Rivière has promised to splash the cash - never a guarantee of success - and he'd be well advised to start up front. ProD2 requires more than a powerful pack and an accurate kicker these days, but it's a good place to start. A big ball carrier in the back row would also be very welcome. Henry Tuilagi has never truly been replaced and the signing of Saikusa Matadigo looks set to fall through after relegation.

But more important will be to rebuild the spirit of the club, which has been clearly lacking since things started to go wrong this season. That will come by trusting some of the next generation because for all of Perpignan's struggles in the Top 14, their Espoirs finished top of the table eventually falling at the semi-final stages in the play-offs.

While they might not all be ready for the battleground of ProD2, players like scrum-half Tom Ecochard, prop Jean-Baptiste Custoja and back-rowers Karl Chateau and Nicolas Rabat showed enough to earn more game time with the senior side, having all featured in two of the club's best away showings this term, narrow losses to Toulon and Racing.

When Perpignan won the Top 14 title, just five years ago, the team was built on a strong Catalan foundation, with 11 French starters, including academy graduates such as Mas, Olivier Olibeau, Jean-Pierre Perez and David Marty. The latter two should remain at the club, and while their performances on the pitch are not what they were, the team cannot afford to lose any more leadership.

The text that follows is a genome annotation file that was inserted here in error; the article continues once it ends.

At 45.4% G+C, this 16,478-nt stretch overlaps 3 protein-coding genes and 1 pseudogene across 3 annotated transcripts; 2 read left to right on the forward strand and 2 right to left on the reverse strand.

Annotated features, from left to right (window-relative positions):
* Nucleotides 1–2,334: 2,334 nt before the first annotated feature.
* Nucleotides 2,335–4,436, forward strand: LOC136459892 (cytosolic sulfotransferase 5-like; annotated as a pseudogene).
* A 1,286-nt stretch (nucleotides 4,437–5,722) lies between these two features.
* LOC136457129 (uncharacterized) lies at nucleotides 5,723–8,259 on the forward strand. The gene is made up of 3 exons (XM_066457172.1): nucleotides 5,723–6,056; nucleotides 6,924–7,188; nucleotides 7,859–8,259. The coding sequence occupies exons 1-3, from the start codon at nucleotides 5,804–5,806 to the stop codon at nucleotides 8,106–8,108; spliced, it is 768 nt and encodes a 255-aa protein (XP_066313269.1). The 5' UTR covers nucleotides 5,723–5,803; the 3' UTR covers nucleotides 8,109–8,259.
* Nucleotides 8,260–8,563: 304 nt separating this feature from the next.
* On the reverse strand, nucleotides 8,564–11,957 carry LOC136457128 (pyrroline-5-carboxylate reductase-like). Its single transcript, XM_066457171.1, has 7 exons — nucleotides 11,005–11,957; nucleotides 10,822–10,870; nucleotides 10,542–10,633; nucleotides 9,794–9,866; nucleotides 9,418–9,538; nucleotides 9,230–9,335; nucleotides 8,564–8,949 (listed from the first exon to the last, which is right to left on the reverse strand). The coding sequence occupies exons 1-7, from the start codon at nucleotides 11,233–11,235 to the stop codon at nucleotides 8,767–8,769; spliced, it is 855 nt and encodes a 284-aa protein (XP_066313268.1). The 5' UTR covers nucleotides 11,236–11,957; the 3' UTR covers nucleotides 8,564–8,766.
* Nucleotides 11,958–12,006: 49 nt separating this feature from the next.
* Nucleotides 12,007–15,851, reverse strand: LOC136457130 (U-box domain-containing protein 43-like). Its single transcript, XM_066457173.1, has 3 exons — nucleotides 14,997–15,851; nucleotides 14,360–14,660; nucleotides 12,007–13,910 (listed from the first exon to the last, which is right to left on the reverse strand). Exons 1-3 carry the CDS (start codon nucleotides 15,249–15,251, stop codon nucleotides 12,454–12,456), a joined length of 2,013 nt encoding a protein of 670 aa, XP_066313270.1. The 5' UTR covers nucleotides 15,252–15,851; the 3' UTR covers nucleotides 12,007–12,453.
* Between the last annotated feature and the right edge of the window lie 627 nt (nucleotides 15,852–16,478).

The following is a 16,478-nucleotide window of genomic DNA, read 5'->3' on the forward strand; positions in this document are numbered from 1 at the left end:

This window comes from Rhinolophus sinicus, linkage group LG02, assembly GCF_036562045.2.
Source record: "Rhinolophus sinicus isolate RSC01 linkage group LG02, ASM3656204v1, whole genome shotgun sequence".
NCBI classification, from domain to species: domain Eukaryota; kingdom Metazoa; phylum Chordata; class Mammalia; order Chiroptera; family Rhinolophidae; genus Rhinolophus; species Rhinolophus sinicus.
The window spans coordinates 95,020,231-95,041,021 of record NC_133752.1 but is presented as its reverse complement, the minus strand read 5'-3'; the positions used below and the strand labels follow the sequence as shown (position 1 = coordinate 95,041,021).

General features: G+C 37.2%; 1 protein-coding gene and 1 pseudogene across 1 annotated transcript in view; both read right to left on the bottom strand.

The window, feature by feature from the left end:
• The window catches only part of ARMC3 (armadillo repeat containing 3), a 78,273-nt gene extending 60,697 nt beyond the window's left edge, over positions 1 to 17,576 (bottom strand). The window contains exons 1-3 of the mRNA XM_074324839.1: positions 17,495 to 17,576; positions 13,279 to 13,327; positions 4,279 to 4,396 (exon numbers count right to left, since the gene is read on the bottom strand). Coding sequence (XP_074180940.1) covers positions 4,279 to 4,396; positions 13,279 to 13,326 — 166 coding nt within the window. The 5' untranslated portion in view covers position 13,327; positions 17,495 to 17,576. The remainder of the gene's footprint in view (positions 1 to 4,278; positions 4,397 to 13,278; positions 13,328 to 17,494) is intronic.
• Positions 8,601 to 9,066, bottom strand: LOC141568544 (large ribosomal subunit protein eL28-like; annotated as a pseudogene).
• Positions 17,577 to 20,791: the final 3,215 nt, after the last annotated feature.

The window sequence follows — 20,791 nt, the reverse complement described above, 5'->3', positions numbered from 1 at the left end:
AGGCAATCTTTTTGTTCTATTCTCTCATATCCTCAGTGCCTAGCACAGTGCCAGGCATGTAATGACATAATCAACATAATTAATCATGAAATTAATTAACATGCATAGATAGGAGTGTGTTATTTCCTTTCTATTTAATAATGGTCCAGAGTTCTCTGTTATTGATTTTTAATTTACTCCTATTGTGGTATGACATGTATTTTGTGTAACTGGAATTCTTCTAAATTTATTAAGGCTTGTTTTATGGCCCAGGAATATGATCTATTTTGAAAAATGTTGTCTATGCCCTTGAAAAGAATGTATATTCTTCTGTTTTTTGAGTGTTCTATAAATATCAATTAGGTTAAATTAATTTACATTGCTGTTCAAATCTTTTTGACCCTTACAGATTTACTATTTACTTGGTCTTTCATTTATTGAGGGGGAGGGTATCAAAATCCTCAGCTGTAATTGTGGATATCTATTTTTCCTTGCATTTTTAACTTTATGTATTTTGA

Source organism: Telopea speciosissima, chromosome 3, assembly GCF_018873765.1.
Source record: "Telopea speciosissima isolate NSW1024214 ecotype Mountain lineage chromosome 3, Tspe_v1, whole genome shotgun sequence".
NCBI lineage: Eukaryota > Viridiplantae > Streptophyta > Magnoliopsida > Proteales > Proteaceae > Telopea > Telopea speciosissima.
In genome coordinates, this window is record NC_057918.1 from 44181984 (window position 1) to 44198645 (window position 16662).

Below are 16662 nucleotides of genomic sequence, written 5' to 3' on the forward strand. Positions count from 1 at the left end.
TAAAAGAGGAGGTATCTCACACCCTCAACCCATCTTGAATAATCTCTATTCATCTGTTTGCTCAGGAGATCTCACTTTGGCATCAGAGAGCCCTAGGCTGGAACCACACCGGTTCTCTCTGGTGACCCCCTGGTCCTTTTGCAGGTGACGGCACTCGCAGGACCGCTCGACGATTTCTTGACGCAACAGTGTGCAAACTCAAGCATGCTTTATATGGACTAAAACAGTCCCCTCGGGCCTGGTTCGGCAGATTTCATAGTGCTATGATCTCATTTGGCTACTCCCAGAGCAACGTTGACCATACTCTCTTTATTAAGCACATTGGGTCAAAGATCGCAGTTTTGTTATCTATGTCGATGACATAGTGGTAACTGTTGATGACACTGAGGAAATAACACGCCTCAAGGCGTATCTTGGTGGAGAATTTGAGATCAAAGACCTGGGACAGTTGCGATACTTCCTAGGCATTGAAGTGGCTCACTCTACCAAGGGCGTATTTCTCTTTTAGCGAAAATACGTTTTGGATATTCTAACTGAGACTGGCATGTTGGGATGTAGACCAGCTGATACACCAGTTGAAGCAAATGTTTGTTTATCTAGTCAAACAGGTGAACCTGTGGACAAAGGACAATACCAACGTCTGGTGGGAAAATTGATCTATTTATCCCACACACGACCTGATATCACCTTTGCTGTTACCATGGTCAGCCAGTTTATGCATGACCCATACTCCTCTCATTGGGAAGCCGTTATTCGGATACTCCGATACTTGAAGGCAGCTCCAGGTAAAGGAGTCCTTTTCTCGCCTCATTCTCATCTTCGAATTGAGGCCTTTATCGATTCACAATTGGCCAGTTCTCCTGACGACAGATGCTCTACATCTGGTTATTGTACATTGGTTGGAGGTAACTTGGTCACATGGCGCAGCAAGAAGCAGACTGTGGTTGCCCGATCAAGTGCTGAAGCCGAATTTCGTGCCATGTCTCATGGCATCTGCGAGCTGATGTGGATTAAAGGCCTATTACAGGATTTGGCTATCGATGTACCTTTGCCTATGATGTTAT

And when it comes to leadership, the biggest issue to be resolved is with the coaching staff. Marc Delpoux arrived from Bordeaux two years ago with a glittering reputation, but has spent the season with the sword of Damocles hanging above his head.

In hindsight it appears that Vincent Etcheto, Delpoux's former right-hand man, was the key ingredient of that Bordeaux staff, while the current Perpignan manager has looked more and more helpless on the sidelines. Wednesday should see him finally put out of his misery, something that almost certainly would have come earlier but for an ill-advised contract extension back in November.

Current backs coach Patrick Arlettaz will stay on, joined by Auch coach Gregory Patat who will look after the forwards. The bigger question is who will be the man in charge, with both Lièvremont brothers mooted as possibilities. The more likely candidate would appear to be Michel Konieck, a former Perpignan hooker with a volatile character, who is currently in charge of the Espoirs.

Although he remains inexperienced at this level, he would surely bring some of the fire that has been lacking as Perpignan have plumbed the depths this year, while also giving the promising youngsters a shot. That alone won't be enough to turn things around at Aimé Giral, the sight of Colomiers, Bourgoin, Béziers and Dax is warning enough that being a grand old name of French rugby is no guarantee of success.

But if Rivière can find the right man to take advantage of a successful academy mixed with a sprinkling of experienced leaders, there is some hope that we haven't seen the last of the Sang et Or in the Top 14.

© Getty Images